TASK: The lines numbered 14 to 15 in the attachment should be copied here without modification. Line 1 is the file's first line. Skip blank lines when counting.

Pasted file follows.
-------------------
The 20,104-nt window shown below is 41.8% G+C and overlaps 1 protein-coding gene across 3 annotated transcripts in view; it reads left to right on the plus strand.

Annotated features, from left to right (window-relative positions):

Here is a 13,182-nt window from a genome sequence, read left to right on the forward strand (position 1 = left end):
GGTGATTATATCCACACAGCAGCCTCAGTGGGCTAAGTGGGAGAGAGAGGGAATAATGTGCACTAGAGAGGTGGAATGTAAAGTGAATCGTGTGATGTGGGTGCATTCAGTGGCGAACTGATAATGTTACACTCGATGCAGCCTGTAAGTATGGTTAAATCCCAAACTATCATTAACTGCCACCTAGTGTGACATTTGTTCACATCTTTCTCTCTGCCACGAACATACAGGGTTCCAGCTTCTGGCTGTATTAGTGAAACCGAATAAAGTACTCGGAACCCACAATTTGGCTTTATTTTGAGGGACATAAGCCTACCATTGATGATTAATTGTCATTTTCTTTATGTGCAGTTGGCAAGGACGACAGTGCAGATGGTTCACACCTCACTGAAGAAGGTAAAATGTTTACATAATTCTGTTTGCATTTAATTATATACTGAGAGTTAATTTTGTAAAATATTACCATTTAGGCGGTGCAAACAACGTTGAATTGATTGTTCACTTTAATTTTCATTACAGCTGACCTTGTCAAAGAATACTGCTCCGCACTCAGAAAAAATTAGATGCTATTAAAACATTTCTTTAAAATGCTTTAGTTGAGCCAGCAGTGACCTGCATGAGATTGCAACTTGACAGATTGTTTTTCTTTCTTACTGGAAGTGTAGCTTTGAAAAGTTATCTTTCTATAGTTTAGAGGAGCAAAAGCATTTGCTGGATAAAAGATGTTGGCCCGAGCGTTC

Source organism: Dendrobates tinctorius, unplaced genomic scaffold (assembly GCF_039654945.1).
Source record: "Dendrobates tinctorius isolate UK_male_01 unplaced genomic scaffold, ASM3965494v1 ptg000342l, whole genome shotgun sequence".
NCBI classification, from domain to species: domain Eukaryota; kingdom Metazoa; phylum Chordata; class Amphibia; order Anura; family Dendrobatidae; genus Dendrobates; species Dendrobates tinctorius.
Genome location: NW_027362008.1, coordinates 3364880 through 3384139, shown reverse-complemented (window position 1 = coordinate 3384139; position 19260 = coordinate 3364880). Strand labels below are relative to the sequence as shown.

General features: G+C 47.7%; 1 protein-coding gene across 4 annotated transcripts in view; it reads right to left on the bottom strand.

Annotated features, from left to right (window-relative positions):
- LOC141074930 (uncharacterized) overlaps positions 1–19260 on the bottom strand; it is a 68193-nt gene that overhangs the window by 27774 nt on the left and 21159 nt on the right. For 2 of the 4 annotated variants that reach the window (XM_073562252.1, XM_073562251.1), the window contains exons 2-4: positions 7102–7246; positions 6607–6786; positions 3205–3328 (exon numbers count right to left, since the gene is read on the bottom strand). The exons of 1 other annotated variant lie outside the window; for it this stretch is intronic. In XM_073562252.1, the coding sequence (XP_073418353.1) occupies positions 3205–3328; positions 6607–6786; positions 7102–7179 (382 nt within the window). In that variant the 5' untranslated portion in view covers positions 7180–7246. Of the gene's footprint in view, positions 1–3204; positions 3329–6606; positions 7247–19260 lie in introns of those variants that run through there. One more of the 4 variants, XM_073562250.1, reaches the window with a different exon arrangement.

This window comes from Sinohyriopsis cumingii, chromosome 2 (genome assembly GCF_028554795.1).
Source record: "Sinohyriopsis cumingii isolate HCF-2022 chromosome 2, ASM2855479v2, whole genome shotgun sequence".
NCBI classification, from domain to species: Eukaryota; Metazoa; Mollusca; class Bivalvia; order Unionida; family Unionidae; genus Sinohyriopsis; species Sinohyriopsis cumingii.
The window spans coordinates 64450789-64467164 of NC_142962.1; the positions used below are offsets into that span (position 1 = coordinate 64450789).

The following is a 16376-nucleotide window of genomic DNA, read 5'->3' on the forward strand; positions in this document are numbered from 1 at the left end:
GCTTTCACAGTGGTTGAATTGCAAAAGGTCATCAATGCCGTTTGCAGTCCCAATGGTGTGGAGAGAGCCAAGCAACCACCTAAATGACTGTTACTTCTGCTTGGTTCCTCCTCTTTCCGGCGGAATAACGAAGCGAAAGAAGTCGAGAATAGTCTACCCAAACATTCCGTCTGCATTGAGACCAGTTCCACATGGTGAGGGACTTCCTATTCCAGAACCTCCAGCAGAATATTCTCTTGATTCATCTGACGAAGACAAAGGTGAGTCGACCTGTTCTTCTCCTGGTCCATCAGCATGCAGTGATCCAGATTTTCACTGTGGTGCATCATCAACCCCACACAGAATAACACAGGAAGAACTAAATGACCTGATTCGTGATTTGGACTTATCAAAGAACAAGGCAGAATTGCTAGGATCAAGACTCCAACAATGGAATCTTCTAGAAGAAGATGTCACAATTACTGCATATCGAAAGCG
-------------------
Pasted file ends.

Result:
NCBI classification, from domain to species: Eukaryota; Metazoa; Mollusca; class Bivalvia; order Unionida; family Unionidae; genus Sinohyriopsis; species Sinohyriopsis cumingii.
The window spans coordinates 64450789-64467164 of NC_142962.1; the positions used below are offsets into that span (position 1 = coordinate 64450789).